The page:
Serena expands ALM focus with change governance

Dimensions 10 platform features multiple functions

Serena Software is expanding its focus in the application lifecycle management space with a release of a platform tailored to change governance.

The company on Tuesday is launching Dimensions 10, which unifies ALM components for requirements management, change management, build management, and deployment into a single, integrated platform. A management console also is included. Dimensions 10 is geared to large IT departments performing custom application development in markets such as banking, manufacturing, and telecommunications.

"It's change governance for the application lifecycle," said Matt DiMaria, vice president of worldwide marketing at Serena. Change governance extends software change management, he said. "What [Dimension 10] does is extend it out across the lifecycle. You have the ability to do full impact analysis for any change, regardless of where it originates," DiMaria said. Impacts on source code can be traced, he added.

With change governance, companies can visualize the impact of proposed changes, orchestrate processes and polices, and enforce adoption of best practices throughout an enterprise, according to Serena.

Dimensions 10 differs from its predecessor, Dimensions 9, in that the earlier release honed in on software change and configuration management, whereas Version 10 adds in management of requirements, builds, and releases. The product rests on a common database shared by the various modules.

"These are not five separate products. It is a single CD that installs to a single database," DiMaria said. Although the primary intention is to sell the entire suite as a single package, some unbundling of functionality will be permitted, he said.

The platform merges the former Merant Dimensions product and Serena's ChangeMan DS tool for distributed software change management and adds in the additional ALM capabilities, as well as an executive dashboard. Serena acquired Merant in 2004 and anticipates that ChangeMan DS customers will migrate to Dimensions 10, DiMaria said.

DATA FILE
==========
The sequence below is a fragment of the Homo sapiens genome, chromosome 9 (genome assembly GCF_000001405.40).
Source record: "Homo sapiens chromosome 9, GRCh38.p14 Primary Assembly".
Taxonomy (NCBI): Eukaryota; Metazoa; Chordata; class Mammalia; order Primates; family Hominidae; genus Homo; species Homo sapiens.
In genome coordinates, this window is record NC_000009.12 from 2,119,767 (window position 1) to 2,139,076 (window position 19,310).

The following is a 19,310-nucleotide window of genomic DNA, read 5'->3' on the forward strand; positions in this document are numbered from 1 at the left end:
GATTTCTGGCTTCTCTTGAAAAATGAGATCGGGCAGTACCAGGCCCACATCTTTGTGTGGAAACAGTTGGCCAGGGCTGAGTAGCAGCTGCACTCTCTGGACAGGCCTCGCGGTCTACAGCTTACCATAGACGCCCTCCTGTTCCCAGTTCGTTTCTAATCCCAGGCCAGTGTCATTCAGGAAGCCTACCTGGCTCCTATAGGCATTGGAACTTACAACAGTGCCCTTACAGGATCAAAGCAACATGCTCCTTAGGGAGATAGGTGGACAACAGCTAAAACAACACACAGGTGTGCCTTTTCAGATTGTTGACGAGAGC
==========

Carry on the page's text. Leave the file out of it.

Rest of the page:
Serena previously offered its standalone RTM (Requirements Traceability Management) tool for requirements management; it is being incorporated into Dimensions 10 but still will be available separately.

Before Dimensions 10, users could import and export data between RTM and Dimensions 9; now, that exchange will be seamless and automatic.

With Dimensions 10, Serena seeks to provide a soup-to-nuts platform for ALM rather than having users piece together various products. "What's happened over the last few years is companies have invested in a bunch of point tools that are extremely expensive to maintain," DiMaria said, adding that tools were not designed to work together. "What Dimensions 10 represents is one solution to that problem."

One user of Serena's Dimensions 9 platform said he was pleased with Dimensions 10 but is still investigating whether it makes sense to replace some current tools with the entire Dimensions 10 platform.

"We strongly believe that Serena is moving in the right direction with the functionality and usability of Dimensions 10," said user Gary Soule, IT applications manager in the ALM group at Premera Blue Cross, a health insurance company.

Version 10 offers advancements for developer productivity and usability, such as IDE integration and enabling collaborative workspaces for code sharing among developers, Soule said. Tight integration with Windows Explorer also is beneficial, he said.

ALM is a key initiative in the IT department at Premera, enabling the establishment of software lifecycle processes, Soule said. 

Specific parts of Dimensions 10 include: Dimensions RM, for requirements management; Dimensions CM, for change management; Dimensions Build, for build management; Dimensions Deploy, for deploying software; and the Serena Command Center executive dashboard, providing management, reporting, and visibility into all projects.

Dimensions 10 will be available on Sept. 12. Entry-level pricing for a midsize to large enterprise averages $100,000 for a perpetual license.

Copyright © 2006 IDG Communications, Inc.

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